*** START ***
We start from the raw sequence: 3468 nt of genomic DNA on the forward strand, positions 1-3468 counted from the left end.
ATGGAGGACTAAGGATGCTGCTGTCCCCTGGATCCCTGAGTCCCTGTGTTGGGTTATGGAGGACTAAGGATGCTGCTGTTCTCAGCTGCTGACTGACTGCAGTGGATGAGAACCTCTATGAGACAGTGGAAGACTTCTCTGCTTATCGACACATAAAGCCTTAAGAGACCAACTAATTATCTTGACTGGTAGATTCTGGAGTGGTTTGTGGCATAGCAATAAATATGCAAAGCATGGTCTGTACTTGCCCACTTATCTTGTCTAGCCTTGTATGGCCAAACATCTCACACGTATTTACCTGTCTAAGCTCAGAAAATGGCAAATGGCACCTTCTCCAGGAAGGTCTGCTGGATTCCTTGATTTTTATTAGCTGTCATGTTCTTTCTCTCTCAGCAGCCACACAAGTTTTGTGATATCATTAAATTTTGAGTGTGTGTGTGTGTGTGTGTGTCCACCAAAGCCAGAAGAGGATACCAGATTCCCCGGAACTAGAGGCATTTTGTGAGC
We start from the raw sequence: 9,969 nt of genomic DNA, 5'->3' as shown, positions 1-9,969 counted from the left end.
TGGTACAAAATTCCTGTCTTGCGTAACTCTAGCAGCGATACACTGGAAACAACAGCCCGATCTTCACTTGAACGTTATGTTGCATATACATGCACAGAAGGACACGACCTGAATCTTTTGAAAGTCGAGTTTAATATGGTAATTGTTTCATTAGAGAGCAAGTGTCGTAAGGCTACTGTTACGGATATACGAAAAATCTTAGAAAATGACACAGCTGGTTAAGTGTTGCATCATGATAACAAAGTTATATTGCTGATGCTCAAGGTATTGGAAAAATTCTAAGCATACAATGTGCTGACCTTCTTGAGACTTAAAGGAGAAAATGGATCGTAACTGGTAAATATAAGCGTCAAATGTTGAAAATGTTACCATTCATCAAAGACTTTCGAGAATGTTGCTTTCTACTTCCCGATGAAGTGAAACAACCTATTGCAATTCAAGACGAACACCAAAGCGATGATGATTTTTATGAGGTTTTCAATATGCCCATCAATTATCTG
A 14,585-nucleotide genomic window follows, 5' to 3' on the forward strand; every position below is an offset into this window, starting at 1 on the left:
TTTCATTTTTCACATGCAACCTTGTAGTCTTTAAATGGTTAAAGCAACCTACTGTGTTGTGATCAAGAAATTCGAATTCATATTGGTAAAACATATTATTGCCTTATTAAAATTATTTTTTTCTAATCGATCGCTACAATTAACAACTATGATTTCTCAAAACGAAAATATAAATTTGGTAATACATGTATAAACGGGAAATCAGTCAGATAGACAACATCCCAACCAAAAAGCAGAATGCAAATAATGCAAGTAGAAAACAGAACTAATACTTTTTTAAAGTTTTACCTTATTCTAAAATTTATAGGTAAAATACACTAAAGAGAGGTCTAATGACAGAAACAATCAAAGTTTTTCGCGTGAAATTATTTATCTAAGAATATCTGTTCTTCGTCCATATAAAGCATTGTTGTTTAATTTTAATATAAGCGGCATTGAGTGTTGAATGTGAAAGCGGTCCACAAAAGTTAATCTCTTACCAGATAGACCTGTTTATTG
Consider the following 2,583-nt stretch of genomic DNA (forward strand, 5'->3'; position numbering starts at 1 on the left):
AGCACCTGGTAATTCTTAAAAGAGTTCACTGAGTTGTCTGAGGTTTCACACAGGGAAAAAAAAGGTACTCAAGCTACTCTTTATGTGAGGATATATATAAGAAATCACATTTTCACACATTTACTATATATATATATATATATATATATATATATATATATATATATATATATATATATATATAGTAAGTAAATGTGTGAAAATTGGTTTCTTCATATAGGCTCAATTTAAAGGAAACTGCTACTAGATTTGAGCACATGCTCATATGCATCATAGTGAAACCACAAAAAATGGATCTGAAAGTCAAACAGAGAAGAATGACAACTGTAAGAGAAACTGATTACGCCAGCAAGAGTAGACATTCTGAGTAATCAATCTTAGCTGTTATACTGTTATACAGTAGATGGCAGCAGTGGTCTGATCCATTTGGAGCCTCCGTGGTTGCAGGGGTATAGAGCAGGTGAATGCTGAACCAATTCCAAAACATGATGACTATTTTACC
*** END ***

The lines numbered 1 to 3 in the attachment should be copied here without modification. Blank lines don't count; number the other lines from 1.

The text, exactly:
We start from the raw sequence: 3468 nt of genomic DNA on the forward strand, positions 1-3468 counted from the left end.
ATGGAGGACTAAGGATGCTGCTGTCCCCTGGATCCCTGAGTCCCTGTGTTGGGTTATGGAGGACTAAGGATGCTGCTGTTCTCAGCTGCTGACTGACTGCAGTGGATGAGAACCTCTATGAGACAGTGGAAGACTTCTCTGCTTATCGACACATAAAGCCTTAAGAGACCAACTAATTATCTTGACTGGTAGATTCTGGAGTGGTTTGTGGCATAGCAATAAATATGCAAAGCATGGTCTGTACTTGCCCACTTATCTTGTCTAGCCTTGTATGGCCAAACATCTCACACGTATTTACCTGTCTAAGCTCAGAAAATGGCAAATGGCACCTTCTCCAGGAAGGTCTGCTGGATTCCTTGATTTTTATTAGCTGTCATGTTCTTTCTCTCTCAGCAGCCACACAAGTTTTGTGATATCATTAAATTTTGAGTGTGTGTGTGTGTGTGTGTGTCCACCAAAGCCAGAAGAGGATACCAGATTCCCCGGAACTAGAGGCATTTTGTGAGC
We start from the raw sequence: 9,969 nt of genomic DNA, 5'->3' as shown, positions 1-9,969 counted from the left end.